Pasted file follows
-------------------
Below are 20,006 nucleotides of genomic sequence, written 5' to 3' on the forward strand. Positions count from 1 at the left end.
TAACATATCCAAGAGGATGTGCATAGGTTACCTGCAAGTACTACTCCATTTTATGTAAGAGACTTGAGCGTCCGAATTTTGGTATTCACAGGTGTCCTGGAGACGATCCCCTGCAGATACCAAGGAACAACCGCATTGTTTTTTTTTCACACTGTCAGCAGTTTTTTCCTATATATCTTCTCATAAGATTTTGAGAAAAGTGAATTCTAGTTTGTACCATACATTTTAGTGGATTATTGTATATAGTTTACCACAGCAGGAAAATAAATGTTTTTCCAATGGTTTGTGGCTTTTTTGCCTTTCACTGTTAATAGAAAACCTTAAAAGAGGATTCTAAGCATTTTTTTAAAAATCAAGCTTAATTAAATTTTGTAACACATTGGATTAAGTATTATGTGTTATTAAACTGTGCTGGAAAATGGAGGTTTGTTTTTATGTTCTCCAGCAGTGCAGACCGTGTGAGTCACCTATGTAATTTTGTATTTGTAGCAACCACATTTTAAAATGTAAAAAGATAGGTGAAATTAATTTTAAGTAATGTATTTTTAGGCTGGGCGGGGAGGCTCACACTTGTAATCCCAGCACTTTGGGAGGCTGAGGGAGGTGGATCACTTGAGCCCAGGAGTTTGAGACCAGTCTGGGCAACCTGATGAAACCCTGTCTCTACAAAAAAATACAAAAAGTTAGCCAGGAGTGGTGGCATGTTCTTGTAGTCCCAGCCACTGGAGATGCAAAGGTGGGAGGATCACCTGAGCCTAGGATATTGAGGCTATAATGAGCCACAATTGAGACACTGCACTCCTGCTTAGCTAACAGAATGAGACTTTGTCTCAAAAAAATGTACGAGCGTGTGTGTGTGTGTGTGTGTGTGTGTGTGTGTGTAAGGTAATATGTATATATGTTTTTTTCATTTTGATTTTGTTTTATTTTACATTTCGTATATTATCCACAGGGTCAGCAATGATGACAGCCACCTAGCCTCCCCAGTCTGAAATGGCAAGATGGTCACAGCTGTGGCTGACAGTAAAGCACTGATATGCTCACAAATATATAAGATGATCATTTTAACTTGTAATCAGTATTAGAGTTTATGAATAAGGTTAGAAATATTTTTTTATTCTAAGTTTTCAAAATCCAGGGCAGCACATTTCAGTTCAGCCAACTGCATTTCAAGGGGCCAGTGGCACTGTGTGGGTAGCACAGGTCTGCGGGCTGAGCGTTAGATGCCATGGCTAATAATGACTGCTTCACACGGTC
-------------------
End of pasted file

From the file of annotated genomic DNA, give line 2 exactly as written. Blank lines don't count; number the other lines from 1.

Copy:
TAACATATCCAAGAGGATGTGCATAGGTTACCTGCAAGTACTACTCCATTTTATGTAAGAGACTTGAGCGTCCGAATTTTGGTATTCACAGGTGTCCTGGAGACGATCCCCTGCAGATACCAAGGAACAACCGCATTGTTTTTTTTTCACACTGTCAGCAGTTTTTTCCTATATATCTTCTCATAAGATTTTGAGAAAAGTGAATTCTAGTTTGTACCATACATTTTAGTGGATTATTGTATATAGTTTACCACAGCAGGAAAATAAATGTTTTTCCAATGGTTTGTGGCTTTTTTGCCTTTCACTGTTAATAGAAAACCTTAAAAGAGGATTCTAAGCATTTTTTTAAAAATCAAGCTTAATTAAATTTTGTAACACATTGGATTAAGTATTATGTGTTATTAAACTGTGCTGGAAAATGGAGGTTTGTTTTTATGTTCTCCAGCAGTGCAGACCGTGTGAGTCACCTATGTAATTTTGTATTTGTAGCAACCACATTTTAAAATGTAAAAAGATAGGTGAAATTAATTTTAAGTAATGTATTTTTAGGCTGGGCGGGGAGGCTCACACTTGTAATCCCAGCACTTTGGGAGGCTGAGGGAGGTGGATCACTTGAGCCCAGGAGTTTGAGACCAGTCTGGGCAACCTGATGAAACCCTGTCTCTACAAAAAAATACAAAAAGTTAGCCAGGAGTGGTGGCATGTTCTTGTAGTCCCAGCCACTGGAGATGCAAAGGTGGGAGGATCACCTGAGCCTAGGATATTGAGGCTATAATGAGCCACAATTGAGACACTGCACTCCTGCTTAGCTAACAGAATGAGACTTTGTCTCAAAAAAATGTACGAGCGTGTGTGTGTGTGTGTGTGTGTGTGTGTGTGTGTAAGGTAATATGTATATATGTTTTTTTCATTTTGATTTTGTTTTATTTTACATTTCGTATATTATCCACAGGGTCAGCAATGATGACAGCCACCTAGCCTCCCCAGTCTGAAATGGCAAGATGGTCACAGCTGTGGCTGACAGTAAAGCACTGATATGCTCACAAATATATAAGATGATCATTTTAACTTGTAATCAGTATTAGAGTTTATGAATAAGGTTAGAAATATTTTTTTATTCTAAGTTTTCAAAATCCAGGGCAGCACATTTCAGTTCAGCCAACTGCATTTCAAGGGGCCAGTGGCACTGTGTGGGTAGCACAGGTCTGCGGGCTGAGCGTTAGATGCCATGGCTAATAATGACTGCTTCACACGGTC